One is constantly left nonplussed by the audacious arrogance of the SABC’s news manipulation and pro-ANC propaganda team. Just when you think that they cannot, in their hubris, sink any lower – they plummet!
They seem not to learn from history, obviously secure in their belief that political influence trumps merit.
Those who lived through the appalling SABC era when people like Snuki Zikalala and Christine Qunta suffered similar delusions, an era when the SABC was bankrupted by untrammelled looting and lost all credibility as a news organisation, are hoping that the keenly-anticipated Constitutional Court judgment on the role and powers of the Public Protector will mercifully bring a similar end to the enormously debilitating Hlaudi Motsoeneng era.
The role of Gwede Mantashe could be pivotal both in the internecine war between President Jacob Zuma and Pravin Gordhan and in putting an end to the shameful tenure of Hlaudi Motsoeneng.
Mantashe has thrown his weight behind Gordhan, publicly condemning the Hawks for their recent letter to Gordhan and in July 2014 he questioned the appointment by Communications Minister Faith Muthambi of Motsoeneng. He articulated a wide consensus within the Tripartite Alliance that Muthambi erred in this regard.
Just as the tide seems to be inexorably turning against Zuma so, too, it seems to turning against Muthambi, one of his key allies
Nhlanhla Nene’s tenure as finance minister was terminated because he lacked the necessary compliance and so too was a competent and respected communications minister, Yunus Carrim, relegated to political obscurity for the same reason. Muthambi has been a less than stellar replacement for Carrim.
Last week’s news that the ANC chairperson of the communications portfolio committee, Joyce Moloi-Moropa, had resigned from parliament was not unexpected given the contempt with which she was treated by Muthambi.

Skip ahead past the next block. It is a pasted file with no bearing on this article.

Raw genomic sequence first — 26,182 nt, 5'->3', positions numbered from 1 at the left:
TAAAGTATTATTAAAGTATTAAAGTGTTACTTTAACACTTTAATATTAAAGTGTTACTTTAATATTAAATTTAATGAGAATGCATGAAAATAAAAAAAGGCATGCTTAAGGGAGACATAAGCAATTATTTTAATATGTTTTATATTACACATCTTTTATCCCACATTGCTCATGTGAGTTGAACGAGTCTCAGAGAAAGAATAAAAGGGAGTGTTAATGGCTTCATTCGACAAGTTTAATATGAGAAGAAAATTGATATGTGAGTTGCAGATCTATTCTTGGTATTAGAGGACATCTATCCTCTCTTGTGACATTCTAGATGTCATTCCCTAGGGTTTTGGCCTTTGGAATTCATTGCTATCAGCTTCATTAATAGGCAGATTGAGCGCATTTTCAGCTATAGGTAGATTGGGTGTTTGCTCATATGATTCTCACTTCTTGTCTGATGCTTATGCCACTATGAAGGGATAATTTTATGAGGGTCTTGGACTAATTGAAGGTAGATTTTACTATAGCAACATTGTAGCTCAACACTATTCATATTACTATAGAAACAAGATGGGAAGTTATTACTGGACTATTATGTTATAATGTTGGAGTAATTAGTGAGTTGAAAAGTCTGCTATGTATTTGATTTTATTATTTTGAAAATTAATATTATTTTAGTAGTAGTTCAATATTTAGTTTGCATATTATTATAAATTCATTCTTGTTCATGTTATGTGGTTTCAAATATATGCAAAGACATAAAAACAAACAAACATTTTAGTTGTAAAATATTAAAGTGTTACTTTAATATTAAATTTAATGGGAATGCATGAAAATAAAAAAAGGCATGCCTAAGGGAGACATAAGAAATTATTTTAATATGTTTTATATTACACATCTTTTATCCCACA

What is also interesting in the looming clash between the ANC reformists and the dwindling group which regards President Jacob Zuma as an asset rather than a liability to the party and the country is the suspension in November last year of Frans Matlala from the SABC.
Here’s the kicker:
While the SABC’s chief operating officer (COO) Hlaudi Motsoeneng has not been suspended after almost two years since the Public Protector’s report implicated him in gross maladministration and abuse of power, Matlala got barred from the SABC after just four months.
Matlala said he was helping the Treasury who asked for his support with an investigation into the R40m new SABC studio ordered by Motsoeneng and which was never put out to tender.
According to Frans Matlala, the SABC’s chairperson Obert Mbulaheni Maguvhe ordered him on November 11 to stop helping Treasury with the investigation into the SABC studio procurement process.
It is not clear why the SABC chairperson would allegedly prevent a SABC CEO from helping with a Treasury investigation.
Matlala was suspended just four months after he replaced Luluama Mokhobo. Mokhobo creamed R8 million for eleven month’s work.
I am sure that both Gordhan and Thuli Madonsela would be fascinated to know why Maguvhe wanted Matlala to stop investigating what sounds like a dodgy tender.
There is nothing new at the SABC about such investigations being halted.
Maguvhe was appointed as chairperson of the SABC board by Zuma in June last year. He replaced Ellen Tshabalala who is allegedly very close to President Zuma and who eventually resigned under a cloud after racking up substantial legal bills towards which she did not contribute a cent.
Tom Eaton has aptly described the state broadcaster as “that great sucking cesspit of despair”. It just goes on and on and one longs for someone who can cleanse the SABC’s Augean stables.
Does the rift between Zuma and Gordhan and the rapidly-coalescing support for Gordhan signal the beginning of that process?
Want to continue this conversation on The Media Online platforms? Comment on Twitter @MediaTMO or on our Facebook page. Send us your suggestions, comments, contributions or tip-offs via e-mail to firstname.lastname@example.org.